For therapeutic interventions in heart disease, it is of interest that normal heart function and morphology were almost completely restored in IKK-induced cardiomyopathy by shutting off transgene expression. Obviously, the processes regulated by IKK/NF-κB are remarkably plastic. However, IKK/NF-κB signaling cannot be simply labeled protective or damaging, as it displays antiapoptotic and antioxidative functions as well as proinflammatory, atrophy-promoting effects in heart muscle, and can lead to a dramatic reduction in contractility. This complexity should be kept in mind when considering targeted pharmacological interventions involving IKK/NF-κB in heart disease.

Materials and Methods


Mice were kept under specific pathogen-free conditions. The tetO.IKK2-CA mouse line EE-5 has been described previously (18); the phenotype was confirmed in a second mouse line (EE-7; Fig. S7). For most experiments, mice were administered doxycycline (1 g/L in drinking water) until adult age and analyzed at the indicated time point after doxycycline withdrawal. For acute activation of the system (designated as acute disease state), mice were kept under doxycycline (0.1 g/ L) until the age of 4 wk, and analyzed 10 d later. α-MyHC.tTA mice (17), IκBα-3M mice (29), IKK2-DN mice (18), and mice with a floxed Ikbkg allele (30) have been described previously. For induction of viral myocarditis, 4- to 5-wk-old ABY/SnJ mice (H-2b) were infected intraperitoneally with 1 × 105 pfu of purified CVB3 as described (16). All experiments were in accordance with institutional guidelines and German animal protection laws.

In Vivo Bioluminescence Imaging.

Mice were anesthetized by continuous inhalation of 2% (vol/vol) isoflurane. At 5 min after i.p. injection of 3.5 mg luciferin, luminescence was detected and quantified in an IVIS 200 system (Caliper).

Western Blotting.

Tissue was snap-frozen in liquid nitrogen and lysed in a buffer containing 4% SDS. Lysates were separated by SDS/PAGE and blotted onto membranes, which were blocked, incubated in primary and HRP-coupled secondary antibodies, and developed by chemiluminescence.

Kinase Assay.

A total of 500 μg of protein lysate were precipitated with NEMO antibody. The kinase reaction was performed in the presence of 32P-γ-ATP and recombinant GST-IκBα as substrate, followed by boiling in Laemmli buffer and SDS/PAGE.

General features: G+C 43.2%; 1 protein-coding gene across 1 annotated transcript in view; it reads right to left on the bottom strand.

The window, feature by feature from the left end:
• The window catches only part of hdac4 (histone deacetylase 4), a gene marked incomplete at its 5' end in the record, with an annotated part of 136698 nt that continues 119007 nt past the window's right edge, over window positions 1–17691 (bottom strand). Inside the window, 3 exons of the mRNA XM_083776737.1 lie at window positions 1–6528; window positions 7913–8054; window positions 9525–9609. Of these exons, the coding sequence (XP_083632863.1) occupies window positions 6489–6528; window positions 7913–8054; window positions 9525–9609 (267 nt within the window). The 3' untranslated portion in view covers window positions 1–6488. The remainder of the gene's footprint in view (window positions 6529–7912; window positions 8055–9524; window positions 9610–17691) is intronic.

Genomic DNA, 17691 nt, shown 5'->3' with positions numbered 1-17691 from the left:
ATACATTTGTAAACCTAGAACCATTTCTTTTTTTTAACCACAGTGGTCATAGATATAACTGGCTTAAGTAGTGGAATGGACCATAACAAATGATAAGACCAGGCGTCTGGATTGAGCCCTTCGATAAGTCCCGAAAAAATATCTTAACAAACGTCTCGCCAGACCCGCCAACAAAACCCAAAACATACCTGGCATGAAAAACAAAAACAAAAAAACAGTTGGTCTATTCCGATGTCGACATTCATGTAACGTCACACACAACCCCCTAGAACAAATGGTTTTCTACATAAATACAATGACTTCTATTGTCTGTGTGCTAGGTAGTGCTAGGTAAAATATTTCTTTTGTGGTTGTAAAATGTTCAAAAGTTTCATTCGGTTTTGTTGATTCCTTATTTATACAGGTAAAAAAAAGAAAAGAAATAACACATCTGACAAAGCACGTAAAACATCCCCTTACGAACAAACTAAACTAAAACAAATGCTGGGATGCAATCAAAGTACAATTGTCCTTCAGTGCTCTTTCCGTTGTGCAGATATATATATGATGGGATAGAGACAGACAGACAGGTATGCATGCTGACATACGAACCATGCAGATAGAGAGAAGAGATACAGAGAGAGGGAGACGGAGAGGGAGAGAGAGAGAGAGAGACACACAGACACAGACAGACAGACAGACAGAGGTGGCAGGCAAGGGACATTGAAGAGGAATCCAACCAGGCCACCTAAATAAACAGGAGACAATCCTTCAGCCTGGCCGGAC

Electrophoretic Mobility Shift Assay.

Nuclear extraction was done as described (5). For electrophoretic mobility shift assays (EMSAs), 4 μg of nuclear extract was incubated with radiolabeled DNA probes containing a consensus κB or Oct-1 site and separated on a native polyacrylamide gel.

Histology and Immunofluorescence Microscopy.

Cryosections and paraffin sections were prepared as described in SI Materials and Methods. First antibody incubation was done overnight at 4 °C with a diluent (Dako). Secondary antibodies coupled with Alexa Fluor 488 or 596 were incubated for 1 h at room temperature.

Cardiac MRI.

Isoflurane-anesthetized mice were examined on a Bruker Pharmascan 7.0 T equipped with a 300 mT/m gradient system. Multiple contiguous short-axis slices consisting of six to eight slices were acquired for complete coverage of the left ventricle. MRI data were analyzed with Qmass digital imaging software (Medis).

Adult Murine Cardiomyocyte Isolation.

Excised hearts were digested by retrograde Langendorff perfusion. The cell suspension was filtered through a 100-μm mesh, centrifuged, and seeded on laminin-coated wells.

RNA Extraction and Quantitative PCR.

RNA extraction and cDNA synthesis were done with kits (Qiagen and Roche). Quantitative PCR was done on a LightCycler 480 system with use of the Universal Probe Library (Roche). Rpl13 was used as reference gene for relative quantification. Primer sequences are available on request.

Gene Expression Profiling.

A total of 200 ng total RNA was amplified and labeled with the Whole Transcript Sense Target Labeling Assay (Affymetrix). Labeled samples were hybridized to Affymetrix GeneChip Mouse Gene 1.0 ST Array, processed, scanned, and analyzed (RMA algorithm with Affymetrix Expression Console and GeneSifter microarray data analysis system).

Secretome Analysis.